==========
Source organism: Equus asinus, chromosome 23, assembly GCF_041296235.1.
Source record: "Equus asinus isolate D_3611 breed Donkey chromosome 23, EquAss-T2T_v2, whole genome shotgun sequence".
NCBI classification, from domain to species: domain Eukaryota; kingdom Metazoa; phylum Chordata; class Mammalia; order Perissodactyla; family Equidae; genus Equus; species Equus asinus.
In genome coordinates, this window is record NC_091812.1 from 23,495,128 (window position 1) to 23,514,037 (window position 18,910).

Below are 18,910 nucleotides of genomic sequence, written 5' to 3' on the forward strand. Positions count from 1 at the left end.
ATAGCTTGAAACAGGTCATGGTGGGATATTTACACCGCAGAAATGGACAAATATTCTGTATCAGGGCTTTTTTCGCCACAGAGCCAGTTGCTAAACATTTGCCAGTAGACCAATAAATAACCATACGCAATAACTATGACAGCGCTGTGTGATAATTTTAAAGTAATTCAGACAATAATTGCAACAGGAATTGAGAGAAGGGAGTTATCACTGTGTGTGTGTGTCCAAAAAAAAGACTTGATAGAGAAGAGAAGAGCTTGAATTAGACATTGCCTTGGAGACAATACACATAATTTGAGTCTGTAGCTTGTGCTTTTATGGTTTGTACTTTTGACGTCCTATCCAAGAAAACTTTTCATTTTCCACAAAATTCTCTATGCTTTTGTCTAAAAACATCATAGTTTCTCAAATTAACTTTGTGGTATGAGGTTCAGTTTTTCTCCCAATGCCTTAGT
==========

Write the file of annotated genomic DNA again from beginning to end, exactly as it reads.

Source organism: Equus asinus, chromosome 23, assembly GCF_041296235.1.
Source record: "Equus asinus isolate D_3611 breed Donkey chromosome 23, EquAss-T2T_v2, whole genome shotgun sequence".
NCBI classification, from domain to species: domain Eukaryota; kingdom Metazoa; phylum Chordata; class Mammalia; order Perissodactyla; family Equidae; genus Equus; species Equus asinus.
In genome coordinates, this window is record NC_091812.1 from 23,495,128 (window position 1) to 23,514,037 (window position 18,910).

Below are 18,910 nucleotides of genomic sequence, written 5' to 3' on the forward strand. Positions count from 1 at the left end.
ATAGCTTGAAACAGGTCATGGTGGGATATTTACACCGCAGAAATGGACAAATATTCTGTATCAGGGCTTTTTTCGCCACAGAGCCAGTTGCTAAACATTTGCCAGTAGACCAATAAATAACCATACGCAATAACTATGACAGCGCTGTGTGATAATTTTAAAGTAATTCAGACAATAATTGCAACAGGAATTGAGAGAAGGGAGTTATCACTGTGTGTGTGTGTCCAAAAAAAAGACTTGATAGAGAAGAGAAGAGCTTGAATTAGACATTGCCTTGGAGACAATACACATAATTTGAGTCTGTAGCTTGTGCTTTTATGGTTTGTACTTTTGACGTCCTATCCAAGAAAACTTTTCATTTTCCACAAAATTCTCTATGCTTTTGTCTAAAAACATCATAGTTTCTCAAATTAACTTTGTGGTATGAGGTTCAGTTTTTCTCCCAATGCCTTAGT